Well, I did have some experience. At the farm where I WWOOFed, it more or less morphed into an apprenticeship. I had two or three seasons there to get my feet wet. I also spent some time at a permaculture site in Thailand. That’s where I did my design course, and I spent about a year volunteering there, helping run the place. And the last real job I had was the Island School in the Bahamas, where there is a big permaculture farm on campus. I was a farmer and educator there for about a year and a half.
But there was still a learning curve. It was a breath of fresh air to be able to make my own decisions, but also that means everything’s on my shoulders. When something breaks, I’m the one who has to fix it. I also do design work, so I wear a lot of different hats. Learning how to run a small business was very new to me, and is the biggest thing in starting your own farm. I’m more into farming than the business side, but you have to learn how to do it.
Can you explain more about what permaculture means as a philosophy, and how you apply that to farming?
Permaculture is all about mimicking natural ecosystems. It’s trying to create living systems and food systems for people that are holistic and integrated with the land around us and the ecosystems we want to be supporting. It’s integrating systems that are self-supporting. There aren’t any hard and fast rules for permaculture, but we do have three big ethics: care for the earth, care for the people, and return the surplus. Those underlie everything we do in permaculture.
How is this different than organic farming?
One major difference between permaculture and organic farms, is that organic farms might tend to really specialize in one thing, like maybe corn or soybeans. Even if they’re growing them organically, they’re primarily still crops-based, with few, if any, animal systems. Permaculture farms have a nice integration of animal systems with plant crops, so here, we have sheep that graze through our orchard. This practice is actually somewhat frowned upon these days with regulations, but there’s a huge advantage in being able to properly integrate animals into an orchard.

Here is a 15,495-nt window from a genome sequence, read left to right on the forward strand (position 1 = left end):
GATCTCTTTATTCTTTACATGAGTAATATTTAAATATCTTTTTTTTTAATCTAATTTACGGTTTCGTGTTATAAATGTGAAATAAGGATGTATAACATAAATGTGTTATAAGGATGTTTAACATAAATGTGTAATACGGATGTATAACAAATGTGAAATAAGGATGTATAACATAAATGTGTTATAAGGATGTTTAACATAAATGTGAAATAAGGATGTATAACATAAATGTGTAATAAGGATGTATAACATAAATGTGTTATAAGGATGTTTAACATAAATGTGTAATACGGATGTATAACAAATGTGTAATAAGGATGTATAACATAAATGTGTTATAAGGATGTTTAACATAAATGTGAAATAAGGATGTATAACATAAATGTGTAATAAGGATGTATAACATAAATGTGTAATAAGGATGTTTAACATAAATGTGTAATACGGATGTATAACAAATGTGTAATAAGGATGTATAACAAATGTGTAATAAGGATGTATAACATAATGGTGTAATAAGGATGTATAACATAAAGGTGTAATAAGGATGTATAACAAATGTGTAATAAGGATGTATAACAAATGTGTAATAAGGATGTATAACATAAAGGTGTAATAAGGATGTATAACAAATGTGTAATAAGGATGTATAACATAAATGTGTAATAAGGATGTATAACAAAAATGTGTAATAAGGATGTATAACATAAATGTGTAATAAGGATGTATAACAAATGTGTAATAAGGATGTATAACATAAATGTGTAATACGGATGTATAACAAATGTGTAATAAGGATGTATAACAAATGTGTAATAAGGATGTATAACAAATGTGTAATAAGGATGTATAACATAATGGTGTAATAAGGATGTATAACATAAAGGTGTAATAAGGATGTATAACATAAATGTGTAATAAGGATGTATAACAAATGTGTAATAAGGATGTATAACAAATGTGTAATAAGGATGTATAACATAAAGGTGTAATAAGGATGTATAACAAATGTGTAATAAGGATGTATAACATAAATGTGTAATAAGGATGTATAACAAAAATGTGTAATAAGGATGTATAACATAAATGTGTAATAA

Why is having sheep in your orchard controversial?
Animals are complex, and they have their own behaviors and will, and you have to understand that before you can integrate them well. A lot of people have made the mistake of putting goats or sheep into an orchard and they kill their trees, which is devastating. You have to protect the tree bark when the sheep are young. When I was in the Bahamas I saw a farmer using sheep in his citrus orchard, and I’d heard it was impossible to do that. But, after seeing it in person, I realized that you can do but you have to be careful, and protect the young trees with tree tubes and hardware cloth. You also have to implement intentional rotational grazing, so that the sheep are never in a paddock for more than a few days at a time. That way, they can mostly eat grass and you get out of there before they get bored.
What are are some other ways you implement permaculture into your farming practices?
Water management is another big one you don’t see much outside of permaculture. It’s a huge factor, and we pay a lot of attention to contour and drainage. In somewhat arid areas, water is a big limiting factor, and you need strategies to retain, store and direct more water. On the other hand, where we are, it’s getting wetter with climate change, we’re seeing it in real time. So, sometimes you get a little bit of a drought, and other times there’s so much water and rain events that causing flooding. If you don’t have that water going somewhere useful, it can be a huge negative impact on your farm, and you can end up with all these swampy areas or erosion, which is really common for farms with sloped areas. Organic farms almost always have cover crops to help deal with it, but annuals make it really tricky. When I’m designing a system, water management is one of the first things I look at. I ask: where’s the slope, where’s the water moving? We use the shape to direct water, or use a few key interventions, like putting in terraces. Some of these choices might require renting equipment in the early stages of the farm, but once they’re set up they last for a really long time and help solve a lot of problems.
Is permaculture a workable practice for large farms? Or just smaller farms like yours?
The principles are relevant no matter the scale. Integrate rather than separate: that applies when you have a tenth of an acre or hundreds or thousands of acres. If you have just a couple crops, there can be a lot more potential problems. But, on a farm, you have to find the balance with the economy of scale. If you want to sell a crop, you can’t have a thousand crops planted in a small area. For example, if I was in a really rural place, I would definitely want to have a few main crops with some economy of scale. If I had 100 acres, and wanted to grow hazelnuts, I’d plant most of the land with hazelnut trees, but make sure there were enough other things to diversify. That diversity is especially good for climate change because when you get thrown a curve ball with the climate, some crops aren’t going to thrive, but others will do great. So, if you’re only growing peaches all you need is one late frost and that’s your whole income gone for the year.